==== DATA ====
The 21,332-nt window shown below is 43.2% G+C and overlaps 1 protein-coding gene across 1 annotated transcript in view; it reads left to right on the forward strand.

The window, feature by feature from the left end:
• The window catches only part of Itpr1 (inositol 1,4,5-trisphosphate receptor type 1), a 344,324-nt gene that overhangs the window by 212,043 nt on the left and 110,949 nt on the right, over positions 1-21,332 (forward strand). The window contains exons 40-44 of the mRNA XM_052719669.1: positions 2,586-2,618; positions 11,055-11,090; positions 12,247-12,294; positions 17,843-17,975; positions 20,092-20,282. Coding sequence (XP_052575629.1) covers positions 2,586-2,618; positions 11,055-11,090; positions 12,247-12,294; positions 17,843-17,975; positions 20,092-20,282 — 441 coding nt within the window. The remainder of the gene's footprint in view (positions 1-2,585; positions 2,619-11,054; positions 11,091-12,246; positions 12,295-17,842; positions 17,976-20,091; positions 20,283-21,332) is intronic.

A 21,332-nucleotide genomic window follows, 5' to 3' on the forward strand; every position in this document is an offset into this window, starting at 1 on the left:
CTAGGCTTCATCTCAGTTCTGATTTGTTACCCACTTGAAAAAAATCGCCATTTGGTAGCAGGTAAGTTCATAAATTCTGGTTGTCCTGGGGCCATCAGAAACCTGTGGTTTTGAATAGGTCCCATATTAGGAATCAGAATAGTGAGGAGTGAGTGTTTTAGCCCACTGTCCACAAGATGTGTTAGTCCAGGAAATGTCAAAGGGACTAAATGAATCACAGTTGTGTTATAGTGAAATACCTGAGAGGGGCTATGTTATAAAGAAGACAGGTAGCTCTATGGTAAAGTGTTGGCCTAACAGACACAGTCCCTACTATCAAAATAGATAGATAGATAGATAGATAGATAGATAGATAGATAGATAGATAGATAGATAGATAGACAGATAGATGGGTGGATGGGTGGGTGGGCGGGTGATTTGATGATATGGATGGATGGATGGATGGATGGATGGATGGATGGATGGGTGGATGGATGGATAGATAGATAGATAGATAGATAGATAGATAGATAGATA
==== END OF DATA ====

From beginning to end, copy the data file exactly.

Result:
The 21,332-nt window shown below is 43.2% G+C and overlaps 1 protein-coding gene across 1 annotated transcript in view; it reads left to right on the forward strand.

The window, feature by feature from the left end:
• The window catches only part of Itpr1 (inositol 1,4,5-trisphosphate receptor type 1), a 344,324-nt gene that overhangs the window by 212,043 nt on the left and 110,949 nt on the right, over positions 1-21,332 (forward strand). The window contains exons 40-44 of the mRNA XM_052719669.1: positions 2,586-2,618; positions 11,055-11,090; positions 12,247-12,294; positions 17,843-17,975; positions 20,092-20,282. Coding sequence (XP_052575629.1) covers positions 2,586-2,618; positions 11,055-11,090; positions 12,247-12,294; positions 17,843-17,975; positions 20,092-20,282 — 441 coding nt within the window. The remainder of the gene's footprint in view (positions 1-2,585; positions 2,619-11,054; positions 11,091-12,246; positions 12,295-17,842; positions 17,976-20,091; positions 20,283-21,332) is intronic.

A 21,332-nucleotide genomic window follows, 5' to 3' on the forward strand; every position in this document is an offset into this window, starting at 1 on the left:
CTAGGCTTCATCTCAGTTCTGATTTGTTACCCACTTGAAAAAAATCGCCATTTGGTAGCAGGTAAGTTCATAAATTCTGGTTGTCCTGGGGCCATCAGAAACCTGTGGTTTTGAATAGGTCCCATATTAGGAATCAGAATAGTGAGGAGTGAGTGTTTTAGCCCACTGTCCACAAGATGTGTTAGTCCAGGAAATGTCAAAGGGACTAAATGAATCACAGTTGTGTTATAGTGAAATACCTGAGAGGGGCTATGTTATAAAGAAGACAGGTAGCTCTATGGTAAAGTGTTGGCCTAACAGACACAGTCCCTACTATCAAAATAGATAGATAGATAGATAGATAGATAGATAGATAGATAGATAGATAGATAGATAGATAGACAGATAGATGGGTGGATGGGTGGGTGGGCGGGTGATTTGATGATATGGATGGATGGATGGATGGATGGATGGATGGATGGATGGGTGGATGGATGGATAGATAGATAGATAGATAGATAGATAGATAGATAGATA